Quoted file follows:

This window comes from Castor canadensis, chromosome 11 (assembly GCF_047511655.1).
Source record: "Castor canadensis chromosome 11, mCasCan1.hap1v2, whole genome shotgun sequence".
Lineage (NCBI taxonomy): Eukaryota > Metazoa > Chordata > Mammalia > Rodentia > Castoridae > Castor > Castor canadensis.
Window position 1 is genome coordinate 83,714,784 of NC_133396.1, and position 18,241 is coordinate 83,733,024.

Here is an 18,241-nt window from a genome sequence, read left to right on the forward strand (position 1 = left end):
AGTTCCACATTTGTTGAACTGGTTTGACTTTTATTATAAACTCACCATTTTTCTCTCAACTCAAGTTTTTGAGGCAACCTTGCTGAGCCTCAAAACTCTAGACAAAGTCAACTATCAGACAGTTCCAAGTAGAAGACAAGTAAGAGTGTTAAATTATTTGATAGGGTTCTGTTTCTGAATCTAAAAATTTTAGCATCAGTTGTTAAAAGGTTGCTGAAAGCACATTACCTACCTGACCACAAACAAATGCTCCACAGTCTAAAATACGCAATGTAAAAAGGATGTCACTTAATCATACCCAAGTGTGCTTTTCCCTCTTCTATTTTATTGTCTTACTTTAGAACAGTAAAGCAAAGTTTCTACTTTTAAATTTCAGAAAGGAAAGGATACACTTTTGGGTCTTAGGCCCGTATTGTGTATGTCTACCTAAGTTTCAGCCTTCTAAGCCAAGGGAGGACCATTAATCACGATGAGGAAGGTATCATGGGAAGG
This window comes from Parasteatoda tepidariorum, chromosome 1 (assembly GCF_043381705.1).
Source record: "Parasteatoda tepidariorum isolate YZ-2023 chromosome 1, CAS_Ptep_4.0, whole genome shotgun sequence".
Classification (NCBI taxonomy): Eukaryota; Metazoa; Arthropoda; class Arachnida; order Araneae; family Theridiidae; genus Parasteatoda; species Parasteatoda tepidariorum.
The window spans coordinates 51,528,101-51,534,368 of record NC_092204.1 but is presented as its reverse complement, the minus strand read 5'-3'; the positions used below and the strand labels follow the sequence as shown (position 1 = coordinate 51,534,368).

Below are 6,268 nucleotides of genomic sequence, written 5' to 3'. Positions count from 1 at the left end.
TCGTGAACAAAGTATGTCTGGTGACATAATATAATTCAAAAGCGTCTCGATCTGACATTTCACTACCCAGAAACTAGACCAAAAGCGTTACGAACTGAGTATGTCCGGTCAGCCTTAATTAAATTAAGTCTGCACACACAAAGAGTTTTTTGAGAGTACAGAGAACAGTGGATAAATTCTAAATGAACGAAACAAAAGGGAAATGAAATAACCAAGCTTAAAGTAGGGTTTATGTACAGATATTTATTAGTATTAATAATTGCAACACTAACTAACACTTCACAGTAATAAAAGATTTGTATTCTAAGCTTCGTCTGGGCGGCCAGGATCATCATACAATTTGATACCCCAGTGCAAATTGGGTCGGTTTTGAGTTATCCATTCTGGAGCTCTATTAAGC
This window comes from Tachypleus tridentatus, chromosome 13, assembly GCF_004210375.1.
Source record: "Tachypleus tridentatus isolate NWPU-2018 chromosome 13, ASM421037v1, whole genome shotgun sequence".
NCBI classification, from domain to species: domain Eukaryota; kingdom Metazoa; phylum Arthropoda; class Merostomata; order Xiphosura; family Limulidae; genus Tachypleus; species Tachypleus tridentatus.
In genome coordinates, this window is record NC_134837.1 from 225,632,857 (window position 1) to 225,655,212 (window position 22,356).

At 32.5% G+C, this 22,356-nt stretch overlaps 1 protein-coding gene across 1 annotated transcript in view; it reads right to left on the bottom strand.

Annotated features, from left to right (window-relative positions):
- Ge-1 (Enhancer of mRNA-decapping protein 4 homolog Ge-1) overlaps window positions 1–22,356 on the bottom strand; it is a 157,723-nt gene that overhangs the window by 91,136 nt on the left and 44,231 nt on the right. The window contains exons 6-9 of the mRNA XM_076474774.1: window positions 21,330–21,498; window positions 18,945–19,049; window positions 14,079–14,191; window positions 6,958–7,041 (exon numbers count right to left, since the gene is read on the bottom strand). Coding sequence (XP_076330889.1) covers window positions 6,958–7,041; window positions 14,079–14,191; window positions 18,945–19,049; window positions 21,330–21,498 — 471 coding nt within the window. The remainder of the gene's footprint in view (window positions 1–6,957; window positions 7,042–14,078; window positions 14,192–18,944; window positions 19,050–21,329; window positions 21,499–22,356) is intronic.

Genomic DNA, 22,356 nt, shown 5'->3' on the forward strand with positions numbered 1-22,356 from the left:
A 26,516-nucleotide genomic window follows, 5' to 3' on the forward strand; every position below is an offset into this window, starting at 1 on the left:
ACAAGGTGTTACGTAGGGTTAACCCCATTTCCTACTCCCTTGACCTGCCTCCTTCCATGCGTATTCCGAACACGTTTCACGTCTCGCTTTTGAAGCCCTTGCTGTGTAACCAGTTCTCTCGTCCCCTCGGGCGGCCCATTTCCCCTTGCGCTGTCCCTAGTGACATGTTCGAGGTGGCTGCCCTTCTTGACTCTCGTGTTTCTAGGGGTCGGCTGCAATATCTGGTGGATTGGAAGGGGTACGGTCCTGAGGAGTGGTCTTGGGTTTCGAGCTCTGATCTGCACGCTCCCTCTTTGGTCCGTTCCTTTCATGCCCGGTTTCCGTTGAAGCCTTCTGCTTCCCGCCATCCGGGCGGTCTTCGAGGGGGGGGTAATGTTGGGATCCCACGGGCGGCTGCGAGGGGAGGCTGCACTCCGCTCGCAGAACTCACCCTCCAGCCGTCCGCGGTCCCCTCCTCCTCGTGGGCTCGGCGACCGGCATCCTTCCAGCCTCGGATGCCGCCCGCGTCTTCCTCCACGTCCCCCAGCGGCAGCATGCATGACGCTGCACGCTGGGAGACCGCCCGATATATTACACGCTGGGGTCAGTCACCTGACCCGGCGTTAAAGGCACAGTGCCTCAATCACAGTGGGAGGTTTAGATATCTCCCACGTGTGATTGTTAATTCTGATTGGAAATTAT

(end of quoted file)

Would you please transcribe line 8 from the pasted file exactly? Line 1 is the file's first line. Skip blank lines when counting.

Source record: "Parasteatoda tepidariorum isolate YZ-2023 chromosome 1, CAS_Ptep_4.0, whole genome shotgun sequence".